The revival of Alpine, with the launch of the ‘Berlinette of the 21st Century’ in 2016, is founded on the legendary brand’s outstanding heritage. To showcase this link between the past and present, a number of Alpines will be in action at this year’s Le Mans Classic on 4th-6th July.
The biennial Le Mans Classic attracts an entry of several thousand participants who all share a common passion for cars. First organised in 2002, it provides spectators with an extraordinary look back at Le Mans 24 Hours races of the past through the presence of 450 cars split into distinct fields covering different periods from 1923 to 1979. It is a chance for the members of hundreds of clubs to get together, while the Le Mans Héritage Club ‘concours’ is one of the French event’s highlights.
For the seventh edition of the fixture, Renault Classic has entered three factory Alpines which will be driven by a number of famous drivers, including former Le Mans participants and celebrities from the automobile world.
Alpine M65: Piotr Frankowski (Poland) / Richard Meaden (Great Britain),Alpine-Renault A110 1300S: Jean-Pierre Prévost (France) / Christian Chambord (France),Renault-Alpine A443: Jean Ragnotti (France) / Alain Serpaggi (France).Alongside these three Alpines, other models of the brand have been entered for the ‘concours’ by private entrants.
The maiden appearance at Le Mans of one of the cars produced by the brand founded by Jean Rédélé dates back to 1963 when three Alpine M63s lined up for the start. That marked the beginning of an association with the race which covered three periods.
From 1963 to 1969, a number of ‘small’ Alpines were entered in a bid to win their class, as well as the performance and energy efficiency index prizes. This is known as the ‘blue’ period.
From 1973, when the brand was acquired by Renault, a new, ambitious campaign meant that Alpine was able to target overall victory. In 1976, the first Renault-Alpine of the so-called ‘yellow’ period qualified on pole position and posted the fastest race lap. Two years later, the programme was rewarded by Alpine’s historic Le Mans win in 1978.
Thirty-five years later, Alpine returned to Le Mans in 2013. The Alpine A450 prototype sported the same magnificent blue paintwork of its predecessors and was hoping for a strong finish in the race’s LM P2 class. That familiarisation participation was followed by seventh overall and a podium finish in the car’s class in 2014!
Class 4 (for models dating from 1962 until 1965): Alpine M65
This M65 from the Renault Classic collection will make its third consecutive start at Le Mans Classic.It was one of the two M65s that appeared at Le Mans in 1965, in the hands of Mauro Bianchi and Henri Grandsire who retired on Lap 32.The same chassis, after conversion into an Alpine A210, also raced in 1966 in the hands of Pauli Toivonen / Bengt Jansson (retired on Lap 217).For this year’s Le Mans Classic, this historical Alpine has been entered for two journalists: Poland’s Piotr Frankowski and UK’s Richard Meaden.Another Alpine, an A210, has been entered for Class 4. This car won the Energy Efficiency Prize in 1966 with Jacques Cheinisse and Roger De Lageneste.Class 5 (1966-1971): Alpine-Renault A110 1300SWhile Alpine frequently entered prototype cars for the Le Mans 24 Hours, a number of privateers chose models of the emblematic brand for the French endurance race. The famous Berlinette is undoubtedly one of the iconic cars of the second half of the 1960s.The 115hp Alpine A110 1300S entered for Le Mans Classic belongs to Jean-Pierre Prévost, a collector of Alpines and Renault sports cars who has already take part at the meeting with Alpine. He will share the car with fellow fan Christian Chambord who owns several Alpine A110s.Several Alpine A110s competed Le Mans in 1965 (one 1100cc) and in 1968 (two 1300cc).A 1969 Alpine A220 has also been entered. It will be driven by its owner Sylvain Stepak.Class 6 (1972-1979): Renault-Alpine A443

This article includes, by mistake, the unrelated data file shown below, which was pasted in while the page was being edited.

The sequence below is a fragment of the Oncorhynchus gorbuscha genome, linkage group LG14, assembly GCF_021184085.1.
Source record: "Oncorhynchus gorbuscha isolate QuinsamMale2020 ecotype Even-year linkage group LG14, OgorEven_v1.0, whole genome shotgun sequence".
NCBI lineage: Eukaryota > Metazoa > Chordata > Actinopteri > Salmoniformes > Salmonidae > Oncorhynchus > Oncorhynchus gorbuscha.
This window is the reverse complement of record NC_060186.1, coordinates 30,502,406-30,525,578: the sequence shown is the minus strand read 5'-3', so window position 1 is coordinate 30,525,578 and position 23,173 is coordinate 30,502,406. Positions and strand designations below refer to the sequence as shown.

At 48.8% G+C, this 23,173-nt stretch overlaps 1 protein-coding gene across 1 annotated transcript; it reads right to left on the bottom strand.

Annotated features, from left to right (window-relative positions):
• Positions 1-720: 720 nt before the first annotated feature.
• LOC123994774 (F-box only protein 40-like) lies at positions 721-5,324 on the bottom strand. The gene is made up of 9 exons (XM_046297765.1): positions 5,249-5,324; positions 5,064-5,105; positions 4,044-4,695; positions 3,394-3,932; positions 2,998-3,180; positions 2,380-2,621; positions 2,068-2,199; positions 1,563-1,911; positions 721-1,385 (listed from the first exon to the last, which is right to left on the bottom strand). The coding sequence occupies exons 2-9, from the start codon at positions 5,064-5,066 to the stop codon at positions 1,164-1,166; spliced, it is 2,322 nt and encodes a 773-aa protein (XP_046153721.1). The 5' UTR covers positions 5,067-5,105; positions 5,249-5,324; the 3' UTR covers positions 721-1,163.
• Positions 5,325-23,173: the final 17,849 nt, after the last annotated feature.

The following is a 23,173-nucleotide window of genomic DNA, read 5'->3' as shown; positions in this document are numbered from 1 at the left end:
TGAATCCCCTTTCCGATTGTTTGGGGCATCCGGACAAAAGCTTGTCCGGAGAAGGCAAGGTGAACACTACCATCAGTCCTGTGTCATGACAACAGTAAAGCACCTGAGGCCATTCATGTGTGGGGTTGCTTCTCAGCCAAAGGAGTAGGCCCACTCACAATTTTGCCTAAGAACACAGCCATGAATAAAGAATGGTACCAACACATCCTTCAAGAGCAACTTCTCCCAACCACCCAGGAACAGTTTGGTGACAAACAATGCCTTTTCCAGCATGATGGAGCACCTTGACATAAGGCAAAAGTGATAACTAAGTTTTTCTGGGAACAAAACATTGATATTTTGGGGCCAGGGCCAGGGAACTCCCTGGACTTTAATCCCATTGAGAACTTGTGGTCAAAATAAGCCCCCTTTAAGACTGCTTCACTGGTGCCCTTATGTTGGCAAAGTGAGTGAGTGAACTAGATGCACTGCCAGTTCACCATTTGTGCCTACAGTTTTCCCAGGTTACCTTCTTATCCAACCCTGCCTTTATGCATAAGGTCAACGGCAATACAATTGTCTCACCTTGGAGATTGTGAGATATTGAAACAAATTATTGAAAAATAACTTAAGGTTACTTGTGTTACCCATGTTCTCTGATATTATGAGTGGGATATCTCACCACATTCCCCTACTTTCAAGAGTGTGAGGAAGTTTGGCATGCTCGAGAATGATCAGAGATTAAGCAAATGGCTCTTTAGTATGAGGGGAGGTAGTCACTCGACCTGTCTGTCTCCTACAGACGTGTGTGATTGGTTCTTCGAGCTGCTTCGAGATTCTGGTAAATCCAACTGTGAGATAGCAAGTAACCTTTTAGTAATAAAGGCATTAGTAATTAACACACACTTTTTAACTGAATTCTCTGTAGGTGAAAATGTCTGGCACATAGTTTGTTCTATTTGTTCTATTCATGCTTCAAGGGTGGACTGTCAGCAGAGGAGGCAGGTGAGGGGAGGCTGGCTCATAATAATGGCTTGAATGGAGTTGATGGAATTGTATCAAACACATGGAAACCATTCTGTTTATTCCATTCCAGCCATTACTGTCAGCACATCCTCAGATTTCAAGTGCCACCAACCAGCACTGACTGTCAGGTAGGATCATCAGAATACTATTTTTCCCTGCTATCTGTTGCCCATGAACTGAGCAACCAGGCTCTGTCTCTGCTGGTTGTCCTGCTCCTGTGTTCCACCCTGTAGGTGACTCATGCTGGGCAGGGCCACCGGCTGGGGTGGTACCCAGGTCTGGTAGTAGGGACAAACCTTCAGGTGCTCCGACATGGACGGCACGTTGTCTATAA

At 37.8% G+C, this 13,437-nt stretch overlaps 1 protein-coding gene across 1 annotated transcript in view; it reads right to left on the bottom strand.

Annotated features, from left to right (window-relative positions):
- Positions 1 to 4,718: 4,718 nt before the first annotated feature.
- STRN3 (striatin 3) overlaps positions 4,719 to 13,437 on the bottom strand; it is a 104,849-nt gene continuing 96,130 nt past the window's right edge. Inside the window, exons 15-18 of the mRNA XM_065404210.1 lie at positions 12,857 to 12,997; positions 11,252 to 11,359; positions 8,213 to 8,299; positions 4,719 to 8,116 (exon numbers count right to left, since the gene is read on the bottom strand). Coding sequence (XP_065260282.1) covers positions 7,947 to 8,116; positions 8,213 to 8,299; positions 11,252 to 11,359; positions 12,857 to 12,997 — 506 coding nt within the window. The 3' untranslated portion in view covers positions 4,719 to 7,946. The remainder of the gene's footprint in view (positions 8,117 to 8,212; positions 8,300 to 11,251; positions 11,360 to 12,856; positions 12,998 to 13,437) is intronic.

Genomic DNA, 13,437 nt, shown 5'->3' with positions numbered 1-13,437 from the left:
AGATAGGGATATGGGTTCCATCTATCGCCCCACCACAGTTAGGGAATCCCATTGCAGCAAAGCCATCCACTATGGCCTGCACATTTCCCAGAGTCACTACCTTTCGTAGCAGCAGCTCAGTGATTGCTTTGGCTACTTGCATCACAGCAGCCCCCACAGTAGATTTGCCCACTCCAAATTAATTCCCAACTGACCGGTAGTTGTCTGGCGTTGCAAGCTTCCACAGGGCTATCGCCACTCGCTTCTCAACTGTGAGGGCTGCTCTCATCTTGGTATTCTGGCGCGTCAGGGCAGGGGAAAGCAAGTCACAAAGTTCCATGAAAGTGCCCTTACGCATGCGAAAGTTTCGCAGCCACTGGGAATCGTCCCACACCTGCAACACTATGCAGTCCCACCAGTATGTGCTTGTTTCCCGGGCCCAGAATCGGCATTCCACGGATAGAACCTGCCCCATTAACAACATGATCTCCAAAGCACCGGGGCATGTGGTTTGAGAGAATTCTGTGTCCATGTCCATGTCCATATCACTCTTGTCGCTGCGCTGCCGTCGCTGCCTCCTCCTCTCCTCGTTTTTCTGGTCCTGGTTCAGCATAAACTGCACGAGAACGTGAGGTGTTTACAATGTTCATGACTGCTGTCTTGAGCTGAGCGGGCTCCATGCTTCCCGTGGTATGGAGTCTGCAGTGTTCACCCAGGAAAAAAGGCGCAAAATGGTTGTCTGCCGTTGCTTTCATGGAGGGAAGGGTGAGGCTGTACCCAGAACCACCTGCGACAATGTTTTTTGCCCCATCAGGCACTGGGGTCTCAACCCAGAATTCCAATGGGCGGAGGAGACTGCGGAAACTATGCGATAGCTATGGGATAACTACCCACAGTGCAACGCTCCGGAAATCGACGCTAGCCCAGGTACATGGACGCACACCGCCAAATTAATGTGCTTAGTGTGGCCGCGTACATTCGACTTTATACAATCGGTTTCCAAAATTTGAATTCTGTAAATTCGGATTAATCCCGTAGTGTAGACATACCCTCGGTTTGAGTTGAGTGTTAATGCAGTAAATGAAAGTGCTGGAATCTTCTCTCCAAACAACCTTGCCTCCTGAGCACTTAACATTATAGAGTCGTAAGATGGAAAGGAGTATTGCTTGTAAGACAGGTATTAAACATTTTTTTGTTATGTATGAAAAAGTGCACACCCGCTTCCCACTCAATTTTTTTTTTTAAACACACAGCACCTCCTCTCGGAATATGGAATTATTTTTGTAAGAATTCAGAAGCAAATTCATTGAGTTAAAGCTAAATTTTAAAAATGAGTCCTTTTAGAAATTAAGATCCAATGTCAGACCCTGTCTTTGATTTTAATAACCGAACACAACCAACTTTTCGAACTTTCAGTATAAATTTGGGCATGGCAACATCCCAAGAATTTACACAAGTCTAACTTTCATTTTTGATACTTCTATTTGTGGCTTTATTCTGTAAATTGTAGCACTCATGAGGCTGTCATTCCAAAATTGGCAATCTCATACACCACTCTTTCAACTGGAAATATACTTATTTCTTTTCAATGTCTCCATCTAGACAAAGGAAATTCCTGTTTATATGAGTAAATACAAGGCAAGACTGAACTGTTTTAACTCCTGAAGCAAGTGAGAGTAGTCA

The most advanced of all Alpines – an evolution of the A442 and A442B - returns to Le Mans. It was the final car of the so-called ‘yellow’ period.In 1978, Jean-Pierre Jabouille and Patrick Depailler qualified on the front row and emerged at the front of the field during the seventh hour after curing a vibration-related problem. Watched by 180,000 spectators, the most powerful Renault-Alpine ever built (2.2-litre 550hp V6 turbocharged engine) managed to pull out a gap until the eighteenth hour.With two-thirds of the race completed, the Renault A443 was running ahead of the Renault-Alpine A442B, with the Porsches several laps back. The team consequently decided to reduce the turbo boost of the leading car. At 9:21am, the Renault-Alpine A443 re-joined the race with Patrick Depailler – who had been instructed to hold position – at the wheel. Thirty-two minutes later, however, his car came to a halt down at the Mulsanne Corner with a seized engine. That handed first place, and victory, to the Renault Alpine A442B of Didier Pironi and Jean-Pierre Jaussaud.For the seventh Le Mans Classic, the Renault A443 will be in the hands of Jean Ragnotti and Alain Serpaggi, who both raced for Alpine at Le Mans.Meanwhile, the prestigious Le Mans Heritage Club concours will allow visitors to admire a V6 Alpine-Renault A310 which took part as a privateer entry in the 1977 Le Mans 24 Hours. Nicknamed the ‘Poisson Dieppois’ (Dieppe Fish), this car will complete a parade lap as one of the 24 cars – which are still in their original configuration – that have marked the French race since 1923.